Expedia gives back in northern India

Estimated reading time: 4 minutes

Connecting a community beyond their coordinates

“Traveling gives you perspective, and I think we should all be giving more to the world,” notes Mary Hausladen, an Expedia employee from Seattle, Washington, as she reflects on her August 2015 trip to India.

Of the more than 18,000 individuals who work with Expedia worldwide, Mary is one of 16 employees the travel and technology company sent to northern India to learn about the culture, serve the community, and collaborate with locals on projects such as access to clean water and the construction of a new secondary school.

With a core view from Expedia that technology connects you to the people and places that matter, the journey to Verdara, India, was not a one-and-done initiative, nor a shiny badge of corporate honor. It was about communities reaching beyond their coordinates, and the result of a giving philosophy that knows all individuals can make an impact—especially when they pool their talents.

Putting this idea into practice, Expedia partnered with Free The Children, an organization that empowers rural and marginalized communities to lift themselves from the cycle of poverty. 

“At the end of the day, we all have the same hopes and dreams,” explains Katherine Cheng, a member of the India team and Head of Global Corporate Citizenship and Community Relations at Expedia Inc. She goes on to say, “We all want education, we all want health, we all want clean water, and if we don’t care about each other and work together to help each other, we all lose out in one way or another.”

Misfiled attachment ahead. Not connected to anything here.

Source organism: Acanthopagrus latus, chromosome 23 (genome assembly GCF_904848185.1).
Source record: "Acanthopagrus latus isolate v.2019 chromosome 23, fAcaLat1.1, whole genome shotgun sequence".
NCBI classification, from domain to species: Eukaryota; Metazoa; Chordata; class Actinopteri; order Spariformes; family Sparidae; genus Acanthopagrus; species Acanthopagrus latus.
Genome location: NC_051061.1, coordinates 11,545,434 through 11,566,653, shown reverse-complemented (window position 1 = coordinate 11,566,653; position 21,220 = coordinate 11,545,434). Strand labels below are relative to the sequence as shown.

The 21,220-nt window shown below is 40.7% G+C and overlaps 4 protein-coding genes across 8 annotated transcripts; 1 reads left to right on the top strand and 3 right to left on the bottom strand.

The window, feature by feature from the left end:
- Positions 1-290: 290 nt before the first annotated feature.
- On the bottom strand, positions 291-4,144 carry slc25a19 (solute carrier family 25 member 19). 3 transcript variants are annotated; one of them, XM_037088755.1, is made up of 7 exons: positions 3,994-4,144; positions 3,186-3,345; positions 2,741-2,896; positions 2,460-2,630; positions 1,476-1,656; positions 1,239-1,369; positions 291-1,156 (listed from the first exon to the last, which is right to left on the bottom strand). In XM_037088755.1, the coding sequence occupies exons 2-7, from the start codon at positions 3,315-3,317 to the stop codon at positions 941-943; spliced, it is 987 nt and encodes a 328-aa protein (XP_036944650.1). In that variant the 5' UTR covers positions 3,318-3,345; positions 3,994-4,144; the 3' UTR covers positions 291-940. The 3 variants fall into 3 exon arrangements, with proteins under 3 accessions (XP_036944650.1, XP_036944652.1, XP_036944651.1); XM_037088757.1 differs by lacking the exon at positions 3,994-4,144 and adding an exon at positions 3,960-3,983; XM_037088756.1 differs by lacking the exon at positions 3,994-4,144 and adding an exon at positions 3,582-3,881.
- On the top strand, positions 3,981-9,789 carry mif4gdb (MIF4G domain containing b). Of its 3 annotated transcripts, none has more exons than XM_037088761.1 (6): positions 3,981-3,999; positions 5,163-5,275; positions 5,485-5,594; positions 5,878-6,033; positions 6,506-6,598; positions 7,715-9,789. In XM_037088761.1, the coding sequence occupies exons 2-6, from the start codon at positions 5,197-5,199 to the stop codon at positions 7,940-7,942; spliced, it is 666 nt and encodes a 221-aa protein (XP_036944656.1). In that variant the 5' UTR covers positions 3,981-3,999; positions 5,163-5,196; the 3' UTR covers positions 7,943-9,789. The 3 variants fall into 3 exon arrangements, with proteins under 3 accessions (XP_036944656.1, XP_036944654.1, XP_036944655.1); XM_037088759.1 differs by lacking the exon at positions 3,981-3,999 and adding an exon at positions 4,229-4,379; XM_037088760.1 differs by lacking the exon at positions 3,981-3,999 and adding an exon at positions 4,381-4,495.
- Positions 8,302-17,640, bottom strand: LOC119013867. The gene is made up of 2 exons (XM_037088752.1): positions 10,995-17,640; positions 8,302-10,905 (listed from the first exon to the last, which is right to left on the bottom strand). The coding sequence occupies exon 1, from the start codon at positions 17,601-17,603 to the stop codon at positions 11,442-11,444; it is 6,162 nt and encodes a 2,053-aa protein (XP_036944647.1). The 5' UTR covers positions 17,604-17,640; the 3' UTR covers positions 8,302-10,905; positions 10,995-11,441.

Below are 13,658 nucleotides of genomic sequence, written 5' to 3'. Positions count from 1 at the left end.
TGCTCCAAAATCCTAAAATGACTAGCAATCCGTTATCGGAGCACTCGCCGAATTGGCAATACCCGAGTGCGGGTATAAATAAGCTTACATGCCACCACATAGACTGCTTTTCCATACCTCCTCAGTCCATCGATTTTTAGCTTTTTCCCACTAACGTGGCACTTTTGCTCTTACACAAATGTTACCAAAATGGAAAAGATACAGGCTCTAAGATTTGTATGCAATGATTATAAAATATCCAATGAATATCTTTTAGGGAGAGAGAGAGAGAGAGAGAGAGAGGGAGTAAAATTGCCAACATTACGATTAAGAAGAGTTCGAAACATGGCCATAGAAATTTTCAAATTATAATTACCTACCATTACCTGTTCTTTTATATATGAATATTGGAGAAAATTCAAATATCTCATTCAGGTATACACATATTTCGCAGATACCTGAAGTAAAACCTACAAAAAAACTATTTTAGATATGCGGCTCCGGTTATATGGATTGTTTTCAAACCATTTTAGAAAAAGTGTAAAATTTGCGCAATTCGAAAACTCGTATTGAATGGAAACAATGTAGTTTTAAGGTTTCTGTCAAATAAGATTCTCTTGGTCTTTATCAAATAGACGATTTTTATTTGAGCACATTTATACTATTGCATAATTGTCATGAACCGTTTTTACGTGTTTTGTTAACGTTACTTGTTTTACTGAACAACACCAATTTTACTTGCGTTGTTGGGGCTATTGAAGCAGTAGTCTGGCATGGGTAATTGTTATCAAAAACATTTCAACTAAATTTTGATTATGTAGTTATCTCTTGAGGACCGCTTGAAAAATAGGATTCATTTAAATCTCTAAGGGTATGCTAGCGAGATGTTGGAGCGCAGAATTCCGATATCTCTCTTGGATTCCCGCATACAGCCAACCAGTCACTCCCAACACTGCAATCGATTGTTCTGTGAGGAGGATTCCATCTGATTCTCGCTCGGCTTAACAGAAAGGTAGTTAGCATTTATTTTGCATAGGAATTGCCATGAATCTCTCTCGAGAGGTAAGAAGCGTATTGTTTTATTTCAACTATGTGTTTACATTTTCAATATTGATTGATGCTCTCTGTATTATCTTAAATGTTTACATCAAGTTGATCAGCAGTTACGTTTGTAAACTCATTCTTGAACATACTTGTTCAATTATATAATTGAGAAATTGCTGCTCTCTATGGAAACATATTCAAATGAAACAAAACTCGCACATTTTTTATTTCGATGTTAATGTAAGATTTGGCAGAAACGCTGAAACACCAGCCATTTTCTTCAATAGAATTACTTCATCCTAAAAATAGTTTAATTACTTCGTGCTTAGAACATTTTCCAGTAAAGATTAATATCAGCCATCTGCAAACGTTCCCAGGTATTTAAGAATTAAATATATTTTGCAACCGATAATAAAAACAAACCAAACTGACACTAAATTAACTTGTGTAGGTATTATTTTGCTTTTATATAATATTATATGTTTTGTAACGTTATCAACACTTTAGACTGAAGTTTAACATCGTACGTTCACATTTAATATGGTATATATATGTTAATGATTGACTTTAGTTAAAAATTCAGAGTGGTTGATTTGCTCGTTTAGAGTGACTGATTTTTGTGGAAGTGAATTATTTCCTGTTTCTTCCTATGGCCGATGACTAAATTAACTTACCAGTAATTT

The trip and ongoing work with the South Asian nation is only part of the quiet and consistent commitment Expedia has made to charities worldwide such as Free The Children, St. Jude Children’s Research Hospital, and a haul of community-based nonprofits chosen by staff.

Watch the video to learn more about the crew’s journey to India and the Expedia giving philosophy, and find out why India team member Jessica Vollero observed, “There’s hope, urgency, and inspiration all in one area.” Warning: It’ll make you want to drop everything, pack your bags, and start volunteering full-time. 

For more stories behind the lens, check out my short Q & A with Jessica and Katherine below.

Trish Friesen (TF): Volunteering is an important part of your life at home and away. How do you care for your local community of Orlando, Florida?  

Jessica Vollero (JV): To me and many others around the world, Orlando is a dream destination offering once-in-a-lifetime experiences. I have the honor of bringing the destination’s fairy tales to life through organizations such as Make-A-Wish® and Give Kids The World Village. When we learn about a sick child’s dream, whether it’s dancing all night with a prince, riding a unicorn, or having tea with a princess, we make it come true to inspire the hope that keeps them fighting and keeps their family strong with lasting memories they will never forget. 

TF: In the video, you express that “there’s hope, urgency, and inspiration all in one area.” Tell us more.

JV: When we visited the school in Verdara, India, my heart was filled with hope watching students who were grateful and giddy to learn despite their trek to get there, limited scholastic materials, and classes held outdoors atop dusty rugs. They deserve more than what they have, and all they want is the simple pleasures we take for granted every day. The urgency is that every year that passes, more children grow up without the basics that could change their whole lives. Their keen desire to reach out to us and the world around them was inspiring.

TF: Is there one takeaway from your trip that will stick with you for the rest of your life?